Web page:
Not That heart-stopping after all: Visuo- cardiac synchrony does not boost self-face attribution

Giuseppina Porciello, Moritz M. Daum, Cristina Menghini, Peter Brugger, Bigna Lenggenhager

Research output: Contribution to journalArticlepeer-review


Recent experimental evidence and theoretical models suggest that an integration of exteroceptive and interoceptive signals underlies several key aspects of the bodily self. While it has been shown that self-attribution of both the hand and the full-body are altered by conflicting extero-exteroceptive (e.g. visuo-tactile) and extero-interoceptive (e.g. visuo-cardiac) information, no study has thus far investigated whether self-attribution of the face might be altered by visuo-cardiac stimulation similarly to visuo-tactile stimulation. In three independent groups of participants we presented ambiguous (i.e. morphed with a stranger's face) self-faces flashing synchronously or asynchronously with the participants' heartbeat.We then measured the subjective percentages of self-face attribution of morphed stimuli. To control for a potential effect of visuo-cardiac synchrony on familiarity, a task assessing the attribution of a familiar face was introduced. Moreover, different durations of visuo-cardiac flashing and different degrees of asynchronicity were used. Based on previous studies showing that synchronous visuo-cardiac stimulation generally increases self-attribution of the full-body and the hand, and that synchronous visuo-tactile stimulation increases selfface attribution, we predicted higher self-face attribution during the synchronous visuo-cardiac flashing of the morphed stimuli. In contrast to this hypothesis, the results showed no difference between synchronous and asynchronous stimulation on self-face attribution in any of the three studies. We thus conclude that visuo-cardiac synchrony does not boost selfattribution of the face as it does that of hand and full-body.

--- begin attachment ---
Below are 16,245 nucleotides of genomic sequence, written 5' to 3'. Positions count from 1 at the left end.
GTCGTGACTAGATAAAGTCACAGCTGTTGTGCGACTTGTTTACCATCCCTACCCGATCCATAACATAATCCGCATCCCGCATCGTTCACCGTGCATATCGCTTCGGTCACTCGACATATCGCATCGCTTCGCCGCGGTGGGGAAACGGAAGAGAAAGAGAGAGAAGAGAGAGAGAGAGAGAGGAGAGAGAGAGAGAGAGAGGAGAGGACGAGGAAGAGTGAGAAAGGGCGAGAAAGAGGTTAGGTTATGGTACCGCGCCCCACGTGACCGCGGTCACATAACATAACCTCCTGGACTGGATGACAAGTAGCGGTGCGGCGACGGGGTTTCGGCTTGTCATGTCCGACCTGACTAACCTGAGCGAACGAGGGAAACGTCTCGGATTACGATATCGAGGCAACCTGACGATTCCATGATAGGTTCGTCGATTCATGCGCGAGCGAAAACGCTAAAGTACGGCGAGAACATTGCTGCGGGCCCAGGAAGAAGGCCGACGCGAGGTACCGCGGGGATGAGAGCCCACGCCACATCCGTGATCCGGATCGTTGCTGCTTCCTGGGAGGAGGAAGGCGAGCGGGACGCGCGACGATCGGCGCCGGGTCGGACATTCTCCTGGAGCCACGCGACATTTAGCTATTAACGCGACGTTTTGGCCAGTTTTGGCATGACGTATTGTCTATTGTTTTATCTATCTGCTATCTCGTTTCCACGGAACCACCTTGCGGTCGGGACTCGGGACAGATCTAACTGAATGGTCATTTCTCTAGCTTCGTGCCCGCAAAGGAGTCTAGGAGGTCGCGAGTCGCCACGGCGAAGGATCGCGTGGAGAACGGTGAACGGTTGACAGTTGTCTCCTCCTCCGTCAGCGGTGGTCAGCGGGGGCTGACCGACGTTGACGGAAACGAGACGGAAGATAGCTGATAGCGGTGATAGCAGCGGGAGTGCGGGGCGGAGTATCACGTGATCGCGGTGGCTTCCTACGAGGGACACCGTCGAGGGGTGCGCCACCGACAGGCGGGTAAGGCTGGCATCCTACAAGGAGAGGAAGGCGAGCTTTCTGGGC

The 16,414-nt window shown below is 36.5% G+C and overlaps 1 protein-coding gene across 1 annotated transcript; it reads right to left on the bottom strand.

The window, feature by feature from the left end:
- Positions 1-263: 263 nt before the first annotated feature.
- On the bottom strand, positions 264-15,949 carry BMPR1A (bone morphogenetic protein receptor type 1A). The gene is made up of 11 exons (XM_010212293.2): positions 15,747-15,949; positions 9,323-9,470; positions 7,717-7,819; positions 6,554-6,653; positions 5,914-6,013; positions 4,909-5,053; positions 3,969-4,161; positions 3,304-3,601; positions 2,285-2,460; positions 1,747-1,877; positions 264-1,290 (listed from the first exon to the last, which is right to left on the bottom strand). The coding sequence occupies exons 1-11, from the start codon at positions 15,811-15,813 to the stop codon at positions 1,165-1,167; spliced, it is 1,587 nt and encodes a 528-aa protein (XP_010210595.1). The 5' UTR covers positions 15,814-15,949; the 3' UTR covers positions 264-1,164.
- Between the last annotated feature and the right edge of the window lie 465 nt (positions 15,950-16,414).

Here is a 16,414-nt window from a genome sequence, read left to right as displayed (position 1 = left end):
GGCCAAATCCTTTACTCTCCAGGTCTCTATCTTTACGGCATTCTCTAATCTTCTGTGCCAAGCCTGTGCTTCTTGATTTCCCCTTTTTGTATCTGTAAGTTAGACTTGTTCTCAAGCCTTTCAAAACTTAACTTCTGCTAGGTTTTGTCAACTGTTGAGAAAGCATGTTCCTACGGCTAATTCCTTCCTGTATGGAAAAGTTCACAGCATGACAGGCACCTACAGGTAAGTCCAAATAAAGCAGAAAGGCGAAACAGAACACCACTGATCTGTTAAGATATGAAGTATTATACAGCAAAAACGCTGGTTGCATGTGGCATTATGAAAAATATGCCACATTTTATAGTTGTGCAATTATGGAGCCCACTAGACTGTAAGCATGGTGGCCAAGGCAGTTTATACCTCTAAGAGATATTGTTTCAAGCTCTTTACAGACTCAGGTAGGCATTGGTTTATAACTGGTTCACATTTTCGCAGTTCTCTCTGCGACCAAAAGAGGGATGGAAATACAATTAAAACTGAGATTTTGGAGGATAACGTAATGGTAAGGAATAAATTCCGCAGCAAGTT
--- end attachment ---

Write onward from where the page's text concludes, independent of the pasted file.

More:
Original languageEnglish
Article numbere0160498
JournalPLoS One
Issue number8
Publication statusPublished - Aug 1 2016

ASJC Scopus subject areas

  • Agricultural and Biological Sciences(all)
  • Biochemistry, Genetics and Molecular Biology(all)
  • Medicine(all)

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